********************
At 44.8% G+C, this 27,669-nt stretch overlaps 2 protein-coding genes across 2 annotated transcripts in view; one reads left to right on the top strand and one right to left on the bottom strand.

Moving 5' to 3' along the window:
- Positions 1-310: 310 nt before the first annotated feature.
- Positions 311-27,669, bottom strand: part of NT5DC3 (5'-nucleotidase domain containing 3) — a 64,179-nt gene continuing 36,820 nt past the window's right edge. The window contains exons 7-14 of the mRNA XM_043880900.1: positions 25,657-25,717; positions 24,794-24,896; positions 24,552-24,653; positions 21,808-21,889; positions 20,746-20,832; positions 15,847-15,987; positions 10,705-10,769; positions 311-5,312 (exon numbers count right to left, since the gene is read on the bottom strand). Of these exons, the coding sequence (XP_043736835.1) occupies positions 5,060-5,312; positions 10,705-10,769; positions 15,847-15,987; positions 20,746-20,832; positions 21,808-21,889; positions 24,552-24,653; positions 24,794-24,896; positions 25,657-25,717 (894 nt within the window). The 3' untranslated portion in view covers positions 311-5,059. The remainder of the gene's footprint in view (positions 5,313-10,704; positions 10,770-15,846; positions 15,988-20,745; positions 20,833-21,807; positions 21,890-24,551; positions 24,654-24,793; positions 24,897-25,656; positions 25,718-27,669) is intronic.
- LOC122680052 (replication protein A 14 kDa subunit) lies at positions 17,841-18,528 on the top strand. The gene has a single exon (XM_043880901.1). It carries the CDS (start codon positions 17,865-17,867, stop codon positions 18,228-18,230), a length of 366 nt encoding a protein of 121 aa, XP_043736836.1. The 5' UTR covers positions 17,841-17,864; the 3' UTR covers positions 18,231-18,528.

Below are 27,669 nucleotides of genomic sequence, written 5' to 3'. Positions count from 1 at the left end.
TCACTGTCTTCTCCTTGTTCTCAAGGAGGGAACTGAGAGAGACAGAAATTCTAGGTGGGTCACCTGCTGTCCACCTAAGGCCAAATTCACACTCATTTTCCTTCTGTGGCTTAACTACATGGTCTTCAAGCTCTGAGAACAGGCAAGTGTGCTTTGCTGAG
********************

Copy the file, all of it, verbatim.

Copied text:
At 44.8% G+C, this 27,669-nt stretch overlaps 2 protein-coding genes across 2 annotated transcripts in view; one reads left to right on the top strand and one right to left on the bottom strand.

Moving 5' to 3' along the window:
- Positions 1-310: 310 nt before the first annotated feature.
- Positions 311-27,669, bottom strand: part of NT5DC3 (5'-nucleotidase domain containing 3) — a 64,179-nt gene continuing 36,820 nt past the window's right edge. The window contains exons 7-14 of the mRNA XM_043880900.1: positions 25,657-25,717; positions 24,794-24,896; positions 24,552-24,653; positions 21,808-21,889; positions 20,746-20,832; positions 15,847-15,987; positions 10,705-10,769; positions 311-5,312 (exon numbers count right to left, since the gene is read on the bottom strand). Of these exons, the coding sequence (XP_043736835.1) occupies positions 5,060-5,312; positions 10,705-10,769; positions 15,847-15,987; positions 20,746-20,832; positions 21,808-21,889; positions 24,552-24,653; positions 24,794-24,896; positions 25,657-25,717 (894 nt within the window). The 3' untranslated portion in view covers positions 311-5,059. The remainder of the gene's footprint in view (positions 5,313-10,704; positions 10,770-15,846; positions 15,988-20,745; positions 20,833-21,807; positions 21,890-24,551; positions 24,654-24,793; positions 24,897-25,656; positions 25,718-27,669) is intronic.
- LOC122680052 (replication protein A 14 kDa subunit) lies at positions 17,841-18,528 on the top strand. The gene has a single exon (XM_043880901.1). It carries the CDS (start codon positions 17,865-17,867, stop codon positions 18,228-18,230), a length of 366 nt encoding a protein of 121 aa, XP_043736836.1. The 5' UTR covers positions 17,841-17,864; the 3' UTR covers positions 18,231-18,528.

Below are 27,669 nucleotides of genomic sequence, written 5' to 3'. Positions count from 1 at the left end.
TCACTGTCTTCTCCTTGTTCTCAAGGAGGGAACTGAGAGAGACAGAAATTCTAGGTGGGTCACCTGCTGTCCACCTAAGGCCAAATTCACACTCATTTTCCTTCTGTGGCTTAACTACATGGTCTTCAAGCTCTGAGAACAGGCAAGTGTGCTTTGCTGAG